Set the session 2 minutes later than the forms timeout. This ensures that the session is not killed on the exact second the authentication dies. But remember, sessions are independent of forms (see this blog) for more details.
<forms timeout="20" loginUrl="-- Login Page here --"/>
<sessionState mode="InProc" timeout="22"/>
I would try and work out which one specifically is timing out. This is a fairly easy test, and will save you quite a lot of time.
So, the sections required are these with a timeout of 1 minute and session of 10000
<forms timeout="1" loginUrl="-- Login Page here --"/>
<sessionState mode="InProc" timeout="10000"/>
So login, browse to a page, wait one minute and refresh the site and you should see the login page.
In your favourite browser, open a developer toolbar and browse the cookies that are stored for this site. There should be 2 cookies:
ASP.NET_SessionId - to track your session
.ASPXAUTH - to track your login (unless your browser has deleted it due to expiration)
You should see that the expiration time for the session (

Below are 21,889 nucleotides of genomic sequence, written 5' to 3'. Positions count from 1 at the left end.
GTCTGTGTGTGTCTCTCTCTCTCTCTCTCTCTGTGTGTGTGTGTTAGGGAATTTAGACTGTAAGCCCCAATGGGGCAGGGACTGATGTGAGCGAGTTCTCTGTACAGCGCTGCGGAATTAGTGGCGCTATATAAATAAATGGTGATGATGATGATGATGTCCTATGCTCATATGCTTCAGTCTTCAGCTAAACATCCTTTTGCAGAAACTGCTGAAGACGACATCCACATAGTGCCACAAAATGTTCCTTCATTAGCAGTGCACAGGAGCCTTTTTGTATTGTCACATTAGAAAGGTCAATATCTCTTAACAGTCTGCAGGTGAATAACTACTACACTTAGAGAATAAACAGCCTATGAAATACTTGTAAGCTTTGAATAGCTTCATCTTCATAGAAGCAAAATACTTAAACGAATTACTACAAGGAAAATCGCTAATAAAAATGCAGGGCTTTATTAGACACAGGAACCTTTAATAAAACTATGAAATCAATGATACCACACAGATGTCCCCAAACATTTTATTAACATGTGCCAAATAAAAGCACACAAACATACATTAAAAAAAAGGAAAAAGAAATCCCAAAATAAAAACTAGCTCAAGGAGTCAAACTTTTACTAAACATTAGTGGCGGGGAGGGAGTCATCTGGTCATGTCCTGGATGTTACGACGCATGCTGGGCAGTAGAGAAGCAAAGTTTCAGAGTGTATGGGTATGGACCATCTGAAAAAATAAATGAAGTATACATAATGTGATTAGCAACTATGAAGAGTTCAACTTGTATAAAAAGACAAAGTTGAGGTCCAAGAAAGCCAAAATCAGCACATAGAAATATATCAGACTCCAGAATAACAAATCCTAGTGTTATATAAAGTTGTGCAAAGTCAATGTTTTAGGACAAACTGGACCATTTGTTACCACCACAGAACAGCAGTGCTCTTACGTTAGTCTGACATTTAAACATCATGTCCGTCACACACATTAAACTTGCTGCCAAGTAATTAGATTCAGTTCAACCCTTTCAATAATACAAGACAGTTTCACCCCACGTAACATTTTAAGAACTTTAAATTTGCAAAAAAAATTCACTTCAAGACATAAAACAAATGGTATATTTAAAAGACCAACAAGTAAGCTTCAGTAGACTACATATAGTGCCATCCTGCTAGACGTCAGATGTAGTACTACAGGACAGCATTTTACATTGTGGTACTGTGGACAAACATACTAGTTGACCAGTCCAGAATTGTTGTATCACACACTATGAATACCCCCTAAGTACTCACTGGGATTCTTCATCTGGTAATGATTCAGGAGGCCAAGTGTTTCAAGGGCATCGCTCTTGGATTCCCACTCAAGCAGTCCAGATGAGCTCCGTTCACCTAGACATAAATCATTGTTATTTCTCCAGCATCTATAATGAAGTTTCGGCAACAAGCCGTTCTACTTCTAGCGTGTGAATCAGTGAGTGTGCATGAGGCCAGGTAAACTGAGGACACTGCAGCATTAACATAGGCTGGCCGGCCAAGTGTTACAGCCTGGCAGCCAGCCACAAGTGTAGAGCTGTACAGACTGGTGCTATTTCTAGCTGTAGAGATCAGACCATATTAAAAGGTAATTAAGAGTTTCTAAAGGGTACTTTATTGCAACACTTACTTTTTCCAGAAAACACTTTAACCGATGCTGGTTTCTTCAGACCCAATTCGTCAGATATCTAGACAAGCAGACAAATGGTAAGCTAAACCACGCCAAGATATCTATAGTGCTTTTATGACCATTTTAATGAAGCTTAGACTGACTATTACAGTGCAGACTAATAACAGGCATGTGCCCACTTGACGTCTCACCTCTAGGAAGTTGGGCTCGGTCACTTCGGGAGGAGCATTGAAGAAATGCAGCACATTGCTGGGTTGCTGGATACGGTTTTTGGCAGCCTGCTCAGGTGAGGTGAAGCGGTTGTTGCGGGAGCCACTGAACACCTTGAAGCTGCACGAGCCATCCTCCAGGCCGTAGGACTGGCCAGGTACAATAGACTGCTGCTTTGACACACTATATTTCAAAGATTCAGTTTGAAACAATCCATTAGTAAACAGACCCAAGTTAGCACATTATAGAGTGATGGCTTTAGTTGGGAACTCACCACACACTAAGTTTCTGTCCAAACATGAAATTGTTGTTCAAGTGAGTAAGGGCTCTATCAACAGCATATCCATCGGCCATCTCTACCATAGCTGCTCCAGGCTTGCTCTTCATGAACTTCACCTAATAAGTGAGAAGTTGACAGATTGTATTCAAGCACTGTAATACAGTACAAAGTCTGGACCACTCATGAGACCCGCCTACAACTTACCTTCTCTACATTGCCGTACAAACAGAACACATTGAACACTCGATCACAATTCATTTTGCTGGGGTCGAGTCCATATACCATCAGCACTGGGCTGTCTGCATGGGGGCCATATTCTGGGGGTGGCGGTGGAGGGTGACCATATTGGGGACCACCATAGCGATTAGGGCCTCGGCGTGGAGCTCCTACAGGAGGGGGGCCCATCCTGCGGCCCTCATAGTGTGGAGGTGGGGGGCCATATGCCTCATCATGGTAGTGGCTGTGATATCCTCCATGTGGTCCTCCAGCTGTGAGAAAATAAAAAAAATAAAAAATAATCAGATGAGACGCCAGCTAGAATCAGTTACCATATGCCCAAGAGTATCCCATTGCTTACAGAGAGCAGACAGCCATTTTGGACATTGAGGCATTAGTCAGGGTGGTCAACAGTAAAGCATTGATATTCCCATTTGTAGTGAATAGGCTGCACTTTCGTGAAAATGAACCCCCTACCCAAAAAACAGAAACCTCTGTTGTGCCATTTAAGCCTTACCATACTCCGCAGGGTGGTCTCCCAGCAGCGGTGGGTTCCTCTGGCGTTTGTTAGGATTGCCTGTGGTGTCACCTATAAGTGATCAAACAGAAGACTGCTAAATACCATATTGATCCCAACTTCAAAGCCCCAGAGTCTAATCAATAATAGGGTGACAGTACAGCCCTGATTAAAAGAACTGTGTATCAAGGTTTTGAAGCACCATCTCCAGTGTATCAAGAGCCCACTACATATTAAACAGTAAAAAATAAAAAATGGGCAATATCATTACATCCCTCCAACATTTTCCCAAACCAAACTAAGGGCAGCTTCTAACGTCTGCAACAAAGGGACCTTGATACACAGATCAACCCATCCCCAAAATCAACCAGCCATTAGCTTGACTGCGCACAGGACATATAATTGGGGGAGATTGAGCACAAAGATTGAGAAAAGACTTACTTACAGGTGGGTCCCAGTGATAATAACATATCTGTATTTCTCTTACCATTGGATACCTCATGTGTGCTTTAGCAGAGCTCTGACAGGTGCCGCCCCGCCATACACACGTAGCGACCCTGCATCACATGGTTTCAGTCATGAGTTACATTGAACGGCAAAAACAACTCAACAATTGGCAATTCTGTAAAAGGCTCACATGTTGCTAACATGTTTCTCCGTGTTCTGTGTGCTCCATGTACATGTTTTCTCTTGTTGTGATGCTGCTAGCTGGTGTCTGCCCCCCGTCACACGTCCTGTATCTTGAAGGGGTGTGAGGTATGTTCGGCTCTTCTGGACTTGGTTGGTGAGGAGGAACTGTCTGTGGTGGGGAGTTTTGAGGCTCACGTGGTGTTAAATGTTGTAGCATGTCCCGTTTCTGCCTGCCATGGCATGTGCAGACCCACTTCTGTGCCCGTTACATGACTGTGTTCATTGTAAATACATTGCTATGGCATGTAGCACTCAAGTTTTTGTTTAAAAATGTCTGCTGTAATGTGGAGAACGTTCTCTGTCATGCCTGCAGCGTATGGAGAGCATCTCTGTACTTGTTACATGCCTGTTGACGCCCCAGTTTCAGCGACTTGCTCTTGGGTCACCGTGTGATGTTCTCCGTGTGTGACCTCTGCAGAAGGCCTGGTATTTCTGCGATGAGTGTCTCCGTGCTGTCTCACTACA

ASP.NET_SessionId) is in the future, but the form (
.ASPXAUTH) has expired.
Login again, and your session should be the same as before.
Reverse the settings and you should find the reverse is happening i.e you are logged in a for a long period of time, but it is resetting.
Tracing the session end event
One more you can try is in your global ASAX. Make sure your
sessionMode='InProc' in your web.config and add a method:
// Only works with sessionMode='InProc'
protected void Session_End(object sender, EventArgs e)
The breakpoint will hit when the session dies, which you may be able to track back via the call stack to the exact reason why is has expired. This can come about when code calls
Session.Abandon() as well.